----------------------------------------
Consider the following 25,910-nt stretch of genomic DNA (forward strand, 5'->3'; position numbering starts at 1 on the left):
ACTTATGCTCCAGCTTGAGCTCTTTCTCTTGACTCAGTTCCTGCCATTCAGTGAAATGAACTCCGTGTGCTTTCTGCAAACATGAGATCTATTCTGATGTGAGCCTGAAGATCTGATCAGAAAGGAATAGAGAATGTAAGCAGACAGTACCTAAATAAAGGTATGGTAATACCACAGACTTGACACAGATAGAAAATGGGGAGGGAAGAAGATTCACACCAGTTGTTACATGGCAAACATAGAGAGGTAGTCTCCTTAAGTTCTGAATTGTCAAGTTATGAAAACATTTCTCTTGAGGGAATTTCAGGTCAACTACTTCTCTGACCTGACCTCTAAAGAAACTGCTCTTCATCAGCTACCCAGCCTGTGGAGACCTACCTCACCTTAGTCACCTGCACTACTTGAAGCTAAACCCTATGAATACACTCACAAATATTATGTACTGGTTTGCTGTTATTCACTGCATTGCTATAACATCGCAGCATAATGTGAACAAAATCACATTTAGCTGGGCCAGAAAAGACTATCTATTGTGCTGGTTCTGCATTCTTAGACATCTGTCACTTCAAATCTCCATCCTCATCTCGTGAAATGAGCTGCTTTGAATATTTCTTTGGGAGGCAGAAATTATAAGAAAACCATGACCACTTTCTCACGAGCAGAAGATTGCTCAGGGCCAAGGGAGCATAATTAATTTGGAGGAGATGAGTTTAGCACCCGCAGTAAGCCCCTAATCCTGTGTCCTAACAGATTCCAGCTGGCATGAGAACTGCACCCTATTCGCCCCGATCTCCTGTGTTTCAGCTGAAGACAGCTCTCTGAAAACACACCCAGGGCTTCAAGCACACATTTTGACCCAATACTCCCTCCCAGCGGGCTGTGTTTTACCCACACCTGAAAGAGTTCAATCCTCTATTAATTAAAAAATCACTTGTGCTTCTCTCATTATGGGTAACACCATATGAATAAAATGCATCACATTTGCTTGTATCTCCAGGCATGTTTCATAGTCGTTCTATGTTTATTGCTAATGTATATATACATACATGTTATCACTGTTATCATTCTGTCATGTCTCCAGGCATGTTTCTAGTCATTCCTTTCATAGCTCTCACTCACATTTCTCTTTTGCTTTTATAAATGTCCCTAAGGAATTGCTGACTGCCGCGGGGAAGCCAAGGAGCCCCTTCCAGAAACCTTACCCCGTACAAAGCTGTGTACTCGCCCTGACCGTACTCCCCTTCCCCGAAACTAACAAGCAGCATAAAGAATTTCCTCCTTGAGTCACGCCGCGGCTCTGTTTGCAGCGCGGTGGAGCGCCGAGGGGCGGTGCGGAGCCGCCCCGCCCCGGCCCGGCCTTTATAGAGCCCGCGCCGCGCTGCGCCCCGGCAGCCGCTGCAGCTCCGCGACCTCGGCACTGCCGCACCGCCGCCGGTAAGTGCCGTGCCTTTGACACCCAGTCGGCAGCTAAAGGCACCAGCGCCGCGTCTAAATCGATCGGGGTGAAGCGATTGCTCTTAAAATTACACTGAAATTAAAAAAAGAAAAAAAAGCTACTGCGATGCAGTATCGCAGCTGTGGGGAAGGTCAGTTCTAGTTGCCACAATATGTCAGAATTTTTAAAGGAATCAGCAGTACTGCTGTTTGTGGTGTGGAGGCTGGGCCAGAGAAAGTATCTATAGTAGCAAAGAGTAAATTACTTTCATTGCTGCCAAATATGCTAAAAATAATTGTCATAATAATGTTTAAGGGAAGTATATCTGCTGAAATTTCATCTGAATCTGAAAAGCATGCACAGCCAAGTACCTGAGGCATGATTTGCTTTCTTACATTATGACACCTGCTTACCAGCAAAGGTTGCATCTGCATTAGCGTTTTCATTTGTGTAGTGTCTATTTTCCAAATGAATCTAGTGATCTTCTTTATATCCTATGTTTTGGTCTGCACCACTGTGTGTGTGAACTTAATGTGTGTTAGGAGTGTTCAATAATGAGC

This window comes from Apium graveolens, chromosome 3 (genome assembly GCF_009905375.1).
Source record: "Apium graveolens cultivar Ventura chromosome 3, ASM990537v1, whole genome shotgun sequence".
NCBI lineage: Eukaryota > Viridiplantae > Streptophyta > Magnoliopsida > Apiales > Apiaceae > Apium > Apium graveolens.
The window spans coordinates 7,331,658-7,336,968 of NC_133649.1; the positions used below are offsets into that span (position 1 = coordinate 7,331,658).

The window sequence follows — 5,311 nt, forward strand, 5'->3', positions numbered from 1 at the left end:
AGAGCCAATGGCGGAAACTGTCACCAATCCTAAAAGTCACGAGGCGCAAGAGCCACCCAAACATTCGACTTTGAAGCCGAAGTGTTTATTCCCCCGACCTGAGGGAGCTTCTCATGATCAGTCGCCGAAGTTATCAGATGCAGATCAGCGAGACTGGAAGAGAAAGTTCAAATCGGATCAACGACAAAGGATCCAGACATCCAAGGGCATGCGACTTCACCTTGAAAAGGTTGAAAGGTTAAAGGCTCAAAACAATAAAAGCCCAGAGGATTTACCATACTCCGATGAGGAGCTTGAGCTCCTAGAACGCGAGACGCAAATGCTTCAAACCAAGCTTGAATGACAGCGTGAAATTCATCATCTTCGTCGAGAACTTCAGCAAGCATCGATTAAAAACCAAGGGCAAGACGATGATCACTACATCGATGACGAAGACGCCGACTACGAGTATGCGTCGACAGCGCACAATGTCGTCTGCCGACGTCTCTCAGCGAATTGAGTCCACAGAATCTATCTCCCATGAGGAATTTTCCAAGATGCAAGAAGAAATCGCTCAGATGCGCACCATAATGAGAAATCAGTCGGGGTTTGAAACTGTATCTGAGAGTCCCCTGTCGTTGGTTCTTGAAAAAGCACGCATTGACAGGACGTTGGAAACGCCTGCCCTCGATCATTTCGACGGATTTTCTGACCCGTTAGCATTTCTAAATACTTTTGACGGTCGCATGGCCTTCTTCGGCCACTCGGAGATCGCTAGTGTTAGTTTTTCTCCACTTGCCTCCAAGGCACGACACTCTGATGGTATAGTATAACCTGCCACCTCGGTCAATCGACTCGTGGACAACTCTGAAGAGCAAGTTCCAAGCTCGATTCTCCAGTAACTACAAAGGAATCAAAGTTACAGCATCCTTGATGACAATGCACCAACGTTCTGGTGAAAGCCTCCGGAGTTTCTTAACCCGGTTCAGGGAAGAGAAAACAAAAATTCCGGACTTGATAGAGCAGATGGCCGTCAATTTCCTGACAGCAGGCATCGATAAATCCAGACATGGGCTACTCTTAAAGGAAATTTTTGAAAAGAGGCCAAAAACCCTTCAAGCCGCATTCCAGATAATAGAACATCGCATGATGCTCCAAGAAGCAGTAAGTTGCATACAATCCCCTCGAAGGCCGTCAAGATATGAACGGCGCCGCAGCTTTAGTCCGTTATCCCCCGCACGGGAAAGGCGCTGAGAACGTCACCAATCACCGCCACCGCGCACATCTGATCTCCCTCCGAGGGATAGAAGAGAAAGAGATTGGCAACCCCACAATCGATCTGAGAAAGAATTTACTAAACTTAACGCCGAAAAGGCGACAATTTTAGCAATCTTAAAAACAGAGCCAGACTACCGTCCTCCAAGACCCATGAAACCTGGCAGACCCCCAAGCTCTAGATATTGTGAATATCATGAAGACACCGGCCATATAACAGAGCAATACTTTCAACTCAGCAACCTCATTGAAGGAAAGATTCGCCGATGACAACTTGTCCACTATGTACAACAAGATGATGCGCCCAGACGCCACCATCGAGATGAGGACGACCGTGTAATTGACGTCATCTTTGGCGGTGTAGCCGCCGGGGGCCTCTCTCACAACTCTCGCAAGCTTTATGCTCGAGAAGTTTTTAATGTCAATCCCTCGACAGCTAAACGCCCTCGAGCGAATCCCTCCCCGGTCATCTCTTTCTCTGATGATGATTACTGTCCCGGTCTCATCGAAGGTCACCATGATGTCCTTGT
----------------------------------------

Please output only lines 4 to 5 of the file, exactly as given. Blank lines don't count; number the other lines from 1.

Source record: "Apium graveolens cultivar Ventura chromosome 3, ASM990537v1, whole genome shotgun sequence".
NCBI lineage: Eukaryota > Viridiplantae > Streptophyta > Magnoliopsida > Apiales > Apiaceae > Apium > Apium graveolens.